I fully agree. The idea that the MP-44 knee is strictly a QC/QA issue implies that the design facilitates perfect execution every single time and that either the molding went wrong (wrong shape) for that specific copy or the assembly, which is not the case. The molds and assembly are correct. The design facilitates incorrect execution. Testing only verifies the specification. I think the general consensus is that QA implies "monkey testing", which is not reasonable to expect from a premium complex collectible toy, because this product wasn't designed to withstand those conditions. The end user isn't a toddler, but an adult who needs to strictly follow the instructions. The reason why a toddler toy doesn't have any mechanics is because it barely has situations to deal with while a product like MP-44 has practically an endless amount of usage scenarios. QA is the last check of the production chain. The problem should be addressed during design and system testing. If the flaw was detected during QA, then the design wasn't verified at all or the factory made a mistake, which is hardly the case because this problem seems to occur with correct molds. If they designed 2 independent ratchets, there wouldn't be this knee issue.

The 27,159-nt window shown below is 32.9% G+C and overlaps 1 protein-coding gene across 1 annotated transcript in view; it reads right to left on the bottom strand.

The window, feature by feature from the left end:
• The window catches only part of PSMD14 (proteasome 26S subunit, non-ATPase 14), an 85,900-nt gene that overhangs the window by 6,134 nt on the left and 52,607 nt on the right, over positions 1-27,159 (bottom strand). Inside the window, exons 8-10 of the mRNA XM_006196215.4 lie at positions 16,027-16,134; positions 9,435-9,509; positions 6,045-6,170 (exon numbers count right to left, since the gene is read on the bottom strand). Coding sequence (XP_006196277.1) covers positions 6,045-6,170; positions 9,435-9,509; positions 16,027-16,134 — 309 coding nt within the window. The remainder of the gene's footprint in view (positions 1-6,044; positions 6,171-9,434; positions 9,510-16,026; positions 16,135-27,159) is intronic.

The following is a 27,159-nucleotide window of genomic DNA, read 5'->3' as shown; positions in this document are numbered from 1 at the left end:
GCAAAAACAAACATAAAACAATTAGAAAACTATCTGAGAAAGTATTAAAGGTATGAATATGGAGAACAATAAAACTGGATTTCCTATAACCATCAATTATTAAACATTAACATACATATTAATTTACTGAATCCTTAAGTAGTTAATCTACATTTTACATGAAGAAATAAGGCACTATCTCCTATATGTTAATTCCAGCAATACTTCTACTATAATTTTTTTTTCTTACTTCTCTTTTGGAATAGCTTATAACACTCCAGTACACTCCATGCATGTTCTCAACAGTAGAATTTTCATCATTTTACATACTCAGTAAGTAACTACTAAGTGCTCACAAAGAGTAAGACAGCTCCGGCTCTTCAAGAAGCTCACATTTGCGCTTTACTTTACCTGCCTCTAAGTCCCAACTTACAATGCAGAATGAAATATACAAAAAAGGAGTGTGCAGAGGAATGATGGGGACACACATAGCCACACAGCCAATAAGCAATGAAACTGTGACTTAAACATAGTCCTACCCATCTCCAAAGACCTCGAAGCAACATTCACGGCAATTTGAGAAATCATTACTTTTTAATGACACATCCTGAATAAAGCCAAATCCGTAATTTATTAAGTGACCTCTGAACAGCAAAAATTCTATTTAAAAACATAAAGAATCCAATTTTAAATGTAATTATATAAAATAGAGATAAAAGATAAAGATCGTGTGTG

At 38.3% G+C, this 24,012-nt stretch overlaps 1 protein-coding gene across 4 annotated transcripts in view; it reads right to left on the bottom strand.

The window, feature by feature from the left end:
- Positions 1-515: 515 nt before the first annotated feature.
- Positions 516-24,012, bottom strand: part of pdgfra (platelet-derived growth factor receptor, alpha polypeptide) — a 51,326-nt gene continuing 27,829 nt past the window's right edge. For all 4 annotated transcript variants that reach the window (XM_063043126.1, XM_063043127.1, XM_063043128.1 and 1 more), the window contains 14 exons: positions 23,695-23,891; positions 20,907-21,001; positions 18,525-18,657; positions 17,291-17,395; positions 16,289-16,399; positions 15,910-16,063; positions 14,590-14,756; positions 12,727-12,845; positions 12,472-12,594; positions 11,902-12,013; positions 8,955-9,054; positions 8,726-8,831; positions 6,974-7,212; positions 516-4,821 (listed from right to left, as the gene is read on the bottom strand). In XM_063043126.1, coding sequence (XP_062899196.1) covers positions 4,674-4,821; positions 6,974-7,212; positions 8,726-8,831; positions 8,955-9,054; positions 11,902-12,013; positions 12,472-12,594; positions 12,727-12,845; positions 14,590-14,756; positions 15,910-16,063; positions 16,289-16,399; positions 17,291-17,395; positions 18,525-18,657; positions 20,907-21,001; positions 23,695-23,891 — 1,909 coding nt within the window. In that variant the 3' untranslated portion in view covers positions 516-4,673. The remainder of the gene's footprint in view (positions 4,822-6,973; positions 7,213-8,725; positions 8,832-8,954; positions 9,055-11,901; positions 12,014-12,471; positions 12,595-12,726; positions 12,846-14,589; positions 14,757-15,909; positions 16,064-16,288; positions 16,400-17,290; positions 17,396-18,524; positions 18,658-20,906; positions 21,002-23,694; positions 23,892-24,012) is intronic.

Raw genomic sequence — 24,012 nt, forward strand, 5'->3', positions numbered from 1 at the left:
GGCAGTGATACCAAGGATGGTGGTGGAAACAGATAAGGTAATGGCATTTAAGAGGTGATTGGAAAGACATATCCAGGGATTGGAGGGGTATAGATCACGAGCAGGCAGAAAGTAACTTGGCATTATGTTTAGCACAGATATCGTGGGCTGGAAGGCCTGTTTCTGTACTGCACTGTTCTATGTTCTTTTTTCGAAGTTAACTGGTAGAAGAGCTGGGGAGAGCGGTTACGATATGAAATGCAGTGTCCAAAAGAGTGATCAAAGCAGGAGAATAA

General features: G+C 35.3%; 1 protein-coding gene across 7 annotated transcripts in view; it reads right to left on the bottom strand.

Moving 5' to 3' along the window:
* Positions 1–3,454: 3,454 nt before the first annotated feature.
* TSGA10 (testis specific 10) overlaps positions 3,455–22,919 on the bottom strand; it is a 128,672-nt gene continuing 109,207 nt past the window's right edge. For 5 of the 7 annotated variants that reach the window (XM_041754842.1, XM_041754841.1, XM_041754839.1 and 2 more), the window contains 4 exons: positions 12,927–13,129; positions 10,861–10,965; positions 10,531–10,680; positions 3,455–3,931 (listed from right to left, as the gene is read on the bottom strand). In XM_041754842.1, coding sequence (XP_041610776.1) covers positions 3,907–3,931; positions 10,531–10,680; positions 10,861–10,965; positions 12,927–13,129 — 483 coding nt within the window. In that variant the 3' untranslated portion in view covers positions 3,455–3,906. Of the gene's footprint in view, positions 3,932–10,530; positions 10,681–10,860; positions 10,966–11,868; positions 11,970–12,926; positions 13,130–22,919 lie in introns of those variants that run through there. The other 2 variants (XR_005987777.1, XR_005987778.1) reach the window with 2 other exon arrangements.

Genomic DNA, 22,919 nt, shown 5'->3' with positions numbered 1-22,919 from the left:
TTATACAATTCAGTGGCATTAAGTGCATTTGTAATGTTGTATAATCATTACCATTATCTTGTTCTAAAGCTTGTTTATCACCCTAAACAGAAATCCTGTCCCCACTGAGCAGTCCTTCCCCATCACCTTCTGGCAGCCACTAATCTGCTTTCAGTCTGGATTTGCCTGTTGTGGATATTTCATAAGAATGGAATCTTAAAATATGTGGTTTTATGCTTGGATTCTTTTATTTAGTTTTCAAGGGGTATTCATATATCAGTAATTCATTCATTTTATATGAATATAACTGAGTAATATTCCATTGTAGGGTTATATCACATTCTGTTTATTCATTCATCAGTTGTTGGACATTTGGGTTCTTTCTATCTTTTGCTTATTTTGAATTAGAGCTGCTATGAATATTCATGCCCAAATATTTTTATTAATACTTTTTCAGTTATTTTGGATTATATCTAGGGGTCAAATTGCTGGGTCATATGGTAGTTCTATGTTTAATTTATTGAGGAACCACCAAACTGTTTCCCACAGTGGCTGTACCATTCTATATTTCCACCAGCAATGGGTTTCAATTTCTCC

Ah I see, so they purposefully designed a product to break..... wait what....
This is very true. I stupidly did this pose this morning resulting in no left knee ratchet.
To be honest though, it really is no big problem. He's still 100% stable.
Still irritating me though that I know it's there.
Ah well time to get the screwdrivers out.
Anyone find, he can't hold his weapon in his right hand?
Also, I know it's been mentioned on here before somewhere, but do you have to unlock the waist in order to get even the slightest movement?
Try a couple of pages back..there was a member who posted this waist mechanism question...
For me, the reason is the presence of very delicate pieces on tight joints or weak pieces that hold massive parts together, such add the tiny thin piece of plastic that connects the lower leg to the upper leg. Sooner or later, it will snap. If a third party company will make die cast replacement parts for those weak points, I'd purchase them and transform him all the time.
One of my knees is busted ...Are people that are getting there MP-44's now have any problems?